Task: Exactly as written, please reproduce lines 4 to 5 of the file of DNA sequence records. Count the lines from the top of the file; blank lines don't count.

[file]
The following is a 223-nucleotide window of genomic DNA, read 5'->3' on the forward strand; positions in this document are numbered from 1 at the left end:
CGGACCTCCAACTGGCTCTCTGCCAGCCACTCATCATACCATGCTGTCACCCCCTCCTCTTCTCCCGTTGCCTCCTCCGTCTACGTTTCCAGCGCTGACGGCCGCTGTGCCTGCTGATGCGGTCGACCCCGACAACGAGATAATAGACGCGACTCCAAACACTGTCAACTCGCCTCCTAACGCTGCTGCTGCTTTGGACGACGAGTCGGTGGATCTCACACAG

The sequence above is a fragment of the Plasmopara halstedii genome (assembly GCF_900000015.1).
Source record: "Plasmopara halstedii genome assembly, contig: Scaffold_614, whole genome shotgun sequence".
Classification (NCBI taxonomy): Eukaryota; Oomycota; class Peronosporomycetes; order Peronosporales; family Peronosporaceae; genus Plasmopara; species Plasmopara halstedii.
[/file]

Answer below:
Source record: "Plasmopara halstedii genome assembly, contig: Scaffold_614, whole genome shotgun sequence".
Classification (NCBI taxonomy): Eukaryota; Oomycota; class Peronosporomycetes; order Peronosporales; family Peronosporaceae; genus Plasmopara; species Plasmopara halstedii.